Random breath testing (RBT) met with a great deal of criticism before it was first introduced, as many people saw it as an unjustified intrusion into privacy and individual freedom.
Critics of RBTs argued that police should not be allowed to pull people over and sujecting them to a test without having a solid reason to do so.
But most of us now accept that being pulled over for an RBT is part-and-parcel of driving, and that the scheme has contributed significantly to reducing road fatalities.
If you’ve made the mistake of drinking and driving, you might wonder if it’s worth refusing a breath test or failing to exhale hard enough.
Well the short answer is: it is never a good idea because the penalties are severe – the same as high range drink driving.
Power to perform a breath test
Schedule 3, clause 16 of the Road Transport Act 2013 gives police the power to require a person to submit to a breath test or analysis, or a sobriety assessment.
However, police are not permitted breath test you if:
- You have been admitted to hospital for medical treatment, unless your medical practitioner is notified and does not object;
- The authorised sample taker believes that to do so would be dangerous to the person’s health;
- The police officer believes that because of the injuries sustained, it would be dangerous to the persons medical condition;
- It has been over two hours after you were driving; or
- You are on your own residential property.
In other situations, police have a wide discretion when it comes to conducting breath tests.
What is the difference between a breath test and a breath analysis?
There are two types of breath tests that police can perform.
The first is often called a “roadside breath test” – which, as the name suggests, usually occurs at the roadside after you have been pulled over or involved in an accident.
Roadside breath tests give an indication of your blood alcohol concentration (BAC), and give police a basis to arrest you for the purpose of a breath analysis if you blow a prescribed reading. However, the reading from the roadside breath test is not permissible in court to prove a certain BAC.
The second type of breath test is called a “breath analysis”. It is carried out after you have blown a positive roadside breath test, or refused or failed to submit to a breath test. It usually occurs at the police station or in a ‘booze bus’.
The results of a breath analysis can be used in court.
What are the penalties for refusing?
Refusing a breath test comes with a maximum penalty of $1,100.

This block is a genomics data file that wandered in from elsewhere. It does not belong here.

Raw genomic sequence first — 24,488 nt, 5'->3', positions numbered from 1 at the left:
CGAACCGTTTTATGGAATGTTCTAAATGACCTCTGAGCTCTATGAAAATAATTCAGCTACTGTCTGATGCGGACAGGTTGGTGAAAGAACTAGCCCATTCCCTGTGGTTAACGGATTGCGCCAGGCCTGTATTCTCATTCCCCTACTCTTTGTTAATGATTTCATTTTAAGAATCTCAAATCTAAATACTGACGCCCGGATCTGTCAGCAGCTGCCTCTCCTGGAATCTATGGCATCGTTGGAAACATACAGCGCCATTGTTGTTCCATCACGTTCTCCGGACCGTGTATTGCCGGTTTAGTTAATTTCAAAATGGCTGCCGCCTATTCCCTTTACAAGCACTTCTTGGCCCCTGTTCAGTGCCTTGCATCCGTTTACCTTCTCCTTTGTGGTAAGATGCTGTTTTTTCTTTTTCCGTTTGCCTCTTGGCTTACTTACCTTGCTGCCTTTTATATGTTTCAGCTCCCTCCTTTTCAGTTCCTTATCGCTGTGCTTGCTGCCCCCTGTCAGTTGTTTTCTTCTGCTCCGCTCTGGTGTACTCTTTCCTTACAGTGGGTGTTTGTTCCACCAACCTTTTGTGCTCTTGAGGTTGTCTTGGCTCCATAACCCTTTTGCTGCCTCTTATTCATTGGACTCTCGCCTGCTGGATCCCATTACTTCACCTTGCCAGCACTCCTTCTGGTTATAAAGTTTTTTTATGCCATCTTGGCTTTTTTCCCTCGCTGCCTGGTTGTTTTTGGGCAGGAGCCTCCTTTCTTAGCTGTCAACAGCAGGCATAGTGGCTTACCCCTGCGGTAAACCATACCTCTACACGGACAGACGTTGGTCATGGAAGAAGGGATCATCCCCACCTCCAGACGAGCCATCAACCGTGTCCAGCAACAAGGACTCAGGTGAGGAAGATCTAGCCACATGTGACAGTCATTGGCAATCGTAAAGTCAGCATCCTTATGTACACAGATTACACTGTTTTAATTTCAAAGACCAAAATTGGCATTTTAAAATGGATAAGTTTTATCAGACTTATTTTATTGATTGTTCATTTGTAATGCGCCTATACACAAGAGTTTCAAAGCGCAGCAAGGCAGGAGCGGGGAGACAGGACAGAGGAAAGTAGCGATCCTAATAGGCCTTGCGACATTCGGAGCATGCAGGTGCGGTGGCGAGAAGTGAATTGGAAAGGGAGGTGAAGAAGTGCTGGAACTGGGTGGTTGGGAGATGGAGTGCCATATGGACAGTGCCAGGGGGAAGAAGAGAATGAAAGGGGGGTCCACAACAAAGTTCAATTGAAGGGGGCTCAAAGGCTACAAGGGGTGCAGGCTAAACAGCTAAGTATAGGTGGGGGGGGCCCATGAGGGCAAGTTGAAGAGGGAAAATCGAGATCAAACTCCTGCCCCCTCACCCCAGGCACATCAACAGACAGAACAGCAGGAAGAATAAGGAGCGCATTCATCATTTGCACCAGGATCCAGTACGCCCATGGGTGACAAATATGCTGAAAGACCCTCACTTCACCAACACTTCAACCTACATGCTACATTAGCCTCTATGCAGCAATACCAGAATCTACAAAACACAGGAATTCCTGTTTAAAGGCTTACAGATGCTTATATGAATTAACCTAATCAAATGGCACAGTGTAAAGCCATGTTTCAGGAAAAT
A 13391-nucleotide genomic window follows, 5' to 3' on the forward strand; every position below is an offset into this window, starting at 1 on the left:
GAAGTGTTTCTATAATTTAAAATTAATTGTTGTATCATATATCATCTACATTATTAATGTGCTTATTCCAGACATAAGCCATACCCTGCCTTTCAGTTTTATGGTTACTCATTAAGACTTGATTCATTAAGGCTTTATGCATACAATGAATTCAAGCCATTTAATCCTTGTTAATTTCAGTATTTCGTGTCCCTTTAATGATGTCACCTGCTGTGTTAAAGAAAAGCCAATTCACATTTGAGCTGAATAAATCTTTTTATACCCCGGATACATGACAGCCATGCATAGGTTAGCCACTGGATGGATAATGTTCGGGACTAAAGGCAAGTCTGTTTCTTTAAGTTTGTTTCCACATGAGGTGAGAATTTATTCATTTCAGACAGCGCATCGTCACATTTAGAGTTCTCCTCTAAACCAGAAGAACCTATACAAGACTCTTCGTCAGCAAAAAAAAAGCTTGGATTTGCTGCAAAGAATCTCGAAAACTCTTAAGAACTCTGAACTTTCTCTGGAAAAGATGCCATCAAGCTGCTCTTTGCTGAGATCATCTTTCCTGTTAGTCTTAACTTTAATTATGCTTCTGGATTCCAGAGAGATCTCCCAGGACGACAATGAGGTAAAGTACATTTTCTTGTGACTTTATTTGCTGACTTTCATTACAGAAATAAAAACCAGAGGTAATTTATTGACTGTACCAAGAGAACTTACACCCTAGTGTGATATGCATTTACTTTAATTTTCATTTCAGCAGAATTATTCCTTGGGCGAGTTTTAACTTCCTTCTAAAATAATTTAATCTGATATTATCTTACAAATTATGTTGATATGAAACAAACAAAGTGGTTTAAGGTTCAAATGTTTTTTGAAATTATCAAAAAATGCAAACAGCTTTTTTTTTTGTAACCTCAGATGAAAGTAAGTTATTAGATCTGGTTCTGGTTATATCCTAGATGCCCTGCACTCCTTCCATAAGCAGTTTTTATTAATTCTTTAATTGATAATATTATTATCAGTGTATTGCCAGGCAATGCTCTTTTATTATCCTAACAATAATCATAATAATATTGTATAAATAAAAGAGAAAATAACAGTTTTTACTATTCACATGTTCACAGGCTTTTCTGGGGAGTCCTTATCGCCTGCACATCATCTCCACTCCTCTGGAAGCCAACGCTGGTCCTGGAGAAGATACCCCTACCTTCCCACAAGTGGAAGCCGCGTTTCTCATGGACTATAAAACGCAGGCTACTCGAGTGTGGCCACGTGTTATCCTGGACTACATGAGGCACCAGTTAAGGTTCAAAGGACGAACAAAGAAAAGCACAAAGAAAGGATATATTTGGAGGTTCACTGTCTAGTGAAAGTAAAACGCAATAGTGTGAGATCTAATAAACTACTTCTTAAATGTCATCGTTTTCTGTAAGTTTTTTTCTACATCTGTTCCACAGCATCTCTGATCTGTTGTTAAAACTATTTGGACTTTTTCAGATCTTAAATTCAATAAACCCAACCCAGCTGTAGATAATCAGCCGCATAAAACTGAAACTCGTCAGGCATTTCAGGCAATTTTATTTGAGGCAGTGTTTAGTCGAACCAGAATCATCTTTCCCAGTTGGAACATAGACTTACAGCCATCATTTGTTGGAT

The penalties are more severe if you refuse a breath analysis.
For a first offence, the penalty for refusing a breath analysis is a fine of $3,300 and/or imprisonment for up to 18 months. There is also an ‘automatic’ 3 year licence disqualification. This can be reduced to a minimum of 12 months if there are good reasons to do so.
If it is your second or more major traffic offence in 5 years, the penalty jumps to a $5,500 fine and/or 2 years imprisonment. The automatic disqualification period increases to 5 years. This can be reduced to 2 years if you can convince the magistrate that there are good reasons to do so.
If you are guilty, the only way to avoid a criminal conviction against your name, and also avoid a licence disqualification, is to persuade the magistrate to grant you what’s known as a ‘section 10 dismissal or conditional release order’; which means guilty but no criminal record.
What if I drive after I have been suspended or disqualified?
Driving whilst suspended is when you drive after police have issued you with a suspension notice or after you have been suspended by the RMS.
For a first major traffic offence within 5 years, the automatic period of disqualification is 12 months.
If it is your second or subsequent major traffic offence, the period increases to 2 years.
Driving whilst disqualified is when you drive after a court has disqualified you from driving, or during a ‘habitual offender disqualification period’.
If you are caught driving whilst disqualified in NSW, the courts also have the option to send you to prison; but prison is considered to be as a last resort.
What is a ‘habitual offender declaration’?
If it’s your third or more major traffic offence within a 5 year period, the RMS can declare you a ‘habitual traffic offender’ and add an extra 5 year disqualification on top of what the court imposed.
What should I do if I am charged by police?
If you have been charged with refusing to submit to a breath test or analysis, or driving whilst suspended or disqualified, your best bet is to seek legal advice immediately.
An experienced traffic lawyer will be able to advise you about your options and the best way forward.
In certain circumstances, they may be able to have the charges withdrawn or thrown out of court or, if you wish to plead guilty, help you to avoid a criminal conviction and a licence disqualification by pushing for a ‘non conviction order’.